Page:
Hello everyone and welcome to this JACPA Ethics Alert blog which will discuss the recent (and lengthy) Pennsylvania Bar Association Ethics Opinion which opines that storing confidential client information and documents electronically in the ‘cloud’ is permissible if the lawyer implements appropriate safeguards. The Ethics Opinion is attached.
The Pennsylvania Ethics Opinion states that “(a)n attorney may ethically allow client confidential material to be stored in “the cloud” provided the attorney takes reasonable care to assure that (1) all such materials remain confidential, and (2) reasonable safeguards are employed to ensure that the data is protected from breaches, data loss and other risks.” The opinion also concludes that “the Pennsylvania Rules of Professional Conduct require attorneys to make reasonable efforts to meet their obligations to ensure client confidentiality, and confirm that any third-party service provider is likewise obligated.”
The ethics opinion sets forth guidance and recommendations for lawyers to insure that client confidential information is protected, including backing up the data, installing firewalls, and using encryption. The opinion also addresses questions and issues related to the provider of the cloud storage and recommends that, in addition to fully investigating the provider, the lawyer should insure that:
- the provider explicitly agrees that it has no ownership or security interest in the data,
- the provider agrees there is an enforceable obligation to preserve security,
- the provider is required to notify the lawyer if requested to produce data to a third party and provide the lawyer with the ability to respond to the request before the provider produces the requested information,
- the provider’s system has technology built to withstand a reasonably foreseeable attempt to infiltrate data, including penetration testing,
- the terms of service or service level agreement includes an agreement regarding how confidential client information will be handled (and kept confidential),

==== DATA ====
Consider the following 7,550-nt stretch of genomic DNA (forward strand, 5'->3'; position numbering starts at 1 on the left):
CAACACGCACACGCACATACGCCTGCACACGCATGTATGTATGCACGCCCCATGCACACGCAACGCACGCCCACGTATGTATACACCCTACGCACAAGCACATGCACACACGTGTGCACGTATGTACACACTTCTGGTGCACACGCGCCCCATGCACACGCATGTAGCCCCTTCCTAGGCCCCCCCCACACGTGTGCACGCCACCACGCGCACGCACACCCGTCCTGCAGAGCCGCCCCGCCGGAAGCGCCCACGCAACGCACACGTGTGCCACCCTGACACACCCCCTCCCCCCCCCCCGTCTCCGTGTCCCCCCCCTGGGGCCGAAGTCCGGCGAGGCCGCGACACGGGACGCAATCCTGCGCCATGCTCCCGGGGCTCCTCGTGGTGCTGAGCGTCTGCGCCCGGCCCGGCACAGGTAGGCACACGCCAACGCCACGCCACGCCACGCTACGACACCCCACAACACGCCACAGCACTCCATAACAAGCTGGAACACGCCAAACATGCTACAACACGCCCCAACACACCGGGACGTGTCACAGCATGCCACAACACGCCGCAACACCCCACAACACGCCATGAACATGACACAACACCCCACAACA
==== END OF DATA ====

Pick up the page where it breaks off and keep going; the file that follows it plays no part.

- the terms of service or service level agreement provides the firm with right to audit the provider’s security procedures and to obtain copies of any security audits performed,
- the provider keeps the data only within a specified geographic area,
- there is a specific method for the lawyer to retrieve the data, when and if necessary,
- the lawyer has the ability to obtain data off the vendor’s servers for the lawyer’s own use or in-house backup offline.
The ethics opinion also discusses lawyers’ use of Web-based e-mail services such as Gmail and Hotmail is permitted; however, lawyers “should be aware of and mitigate” any potential confidentiality issues. The opinion states that these services may typically be used without encryption, although certain circumstances may require heightened security, including encryption.
Bottom line: As a reminder, Bar Ethics Opinions (particularly out of state opinions) are not binding; however, they can be very useful for guidance and mitigation, if necessary. The Pennsylvania Bar Ethics Opinion sets forth detailed recommendations and guidance for lawyers who will be (or are) storing client data in the “cloud”. There is no Florida Bar Ethics Opinion which specifically addresses the issue of storing client data in the “clouds”; however, Florida Bar Ethics Opinion 10-2 addresses the storage of confidential information on digital devices, such as smart phones and digital printers.
…be careful out there!
As always, if you have any questions about this Ethics Alert or need assistance, analysis, and guidance regarding these or any other ethics, risk management, or other issues, please do not hesitate to contact me.
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